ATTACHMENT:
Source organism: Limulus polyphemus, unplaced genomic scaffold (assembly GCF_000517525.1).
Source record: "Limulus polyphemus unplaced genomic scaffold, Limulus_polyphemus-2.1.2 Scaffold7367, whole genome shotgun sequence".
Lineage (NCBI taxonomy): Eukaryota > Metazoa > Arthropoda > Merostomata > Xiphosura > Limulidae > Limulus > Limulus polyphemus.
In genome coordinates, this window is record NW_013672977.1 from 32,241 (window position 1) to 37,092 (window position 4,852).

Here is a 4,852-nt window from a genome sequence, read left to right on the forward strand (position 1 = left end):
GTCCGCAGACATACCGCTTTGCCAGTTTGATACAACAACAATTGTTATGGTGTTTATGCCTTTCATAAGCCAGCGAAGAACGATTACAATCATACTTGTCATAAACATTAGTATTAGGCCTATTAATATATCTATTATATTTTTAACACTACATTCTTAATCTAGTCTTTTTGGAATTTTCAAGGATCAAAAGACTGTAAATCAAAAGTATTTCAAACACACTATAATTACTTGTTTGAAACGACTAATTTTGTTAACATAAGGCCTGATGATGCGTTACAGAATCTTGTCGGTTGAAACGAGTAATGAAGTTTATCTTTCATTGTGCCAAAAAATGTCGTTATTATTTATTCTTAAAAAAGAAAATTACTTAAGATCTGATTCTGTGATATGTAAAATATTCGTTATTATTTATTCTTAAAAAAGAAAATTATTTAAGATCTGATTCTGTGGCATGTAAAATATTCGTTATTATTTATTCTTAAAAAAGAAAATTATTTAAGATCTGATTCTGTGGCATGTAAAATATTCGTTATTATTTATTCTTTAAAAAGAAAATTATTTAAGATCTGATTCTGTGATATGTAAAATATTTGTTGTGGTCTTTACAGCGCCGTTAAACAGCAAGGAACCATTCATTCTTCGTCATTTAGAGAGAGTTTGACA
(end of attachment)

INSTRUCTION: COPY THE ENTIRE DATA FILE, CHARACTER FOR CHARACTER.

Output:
Source organism: Limulus polyphemus, unplaced genomic scaffold (assembly GCF_000517525.1).
Source record: "Limulus polyphemus unplaced genomic scaffold, Limulus_polyphemus-2.1.2 Scaffold7367, whole genome shotgun sequence".
Lineage (NCBI taxonomy): Eukaryota > Metazoa > Arthropoda > Merostomata > Xiphosura > Limulidae > Limulus > Limulus polyphemus.
In genome coordinates, this window is record NW_013672977.1 from 32,241 (window position 1) to 37,092 (window position 4,852).

Here is a 4,852-nt window from a genome sequence, read left to right on the forward strand (position 1 = left end):
GTCCGCAGACATACCGCTTTGCCAGTTTGATACAACAACAATTGTTATGGTGTTTATGCCTTTCATAAGCCAGCGAAGAACGATTACAATCATACTTGTCATAAACATTAGTATTAGGCCTATTAATATATCTATTATATTTTTAACACTACATTCTTAATCTAGTCTTTTTGGAATTTTCAAGGATCAAAAGACTGTAAATCAAAAGTATTTCAAACACACTATAATTACTTGTTTGAAACGACTAATTTTGTTAACATAAGGCCTGATGATGCGTTACAGAATCTTGTCGGTTGAAACGAGTAATGAAGTTTATCTTTCATTGTGCCAAAAAATGTCGTTATTATTTATTCTTAAAAAAGAAAATTACTTAAGATCTGATTCTGTGATATGTAAAATATTCGTTATTATTTATTCTTAAAAAAGAAAATTATTTAAGATCTGATTCTGTGGCATGTAAAATATTCGTTATTATTTATTCTTAAAAAAGAAAATTATTTAAGATCTGATTCTGTGGCATGTAAAATATTCGTTATTATTTATTCTTTAAAAAGAAAATTATTTAAGATCTGATTCTGTGATATGTAAAATATTTGTTGTGGTCTTTACAGCGCCGTTAAACAGCAAGGAACCATTCATTCTTCGTCATTTAGAGAGAGTTTGACA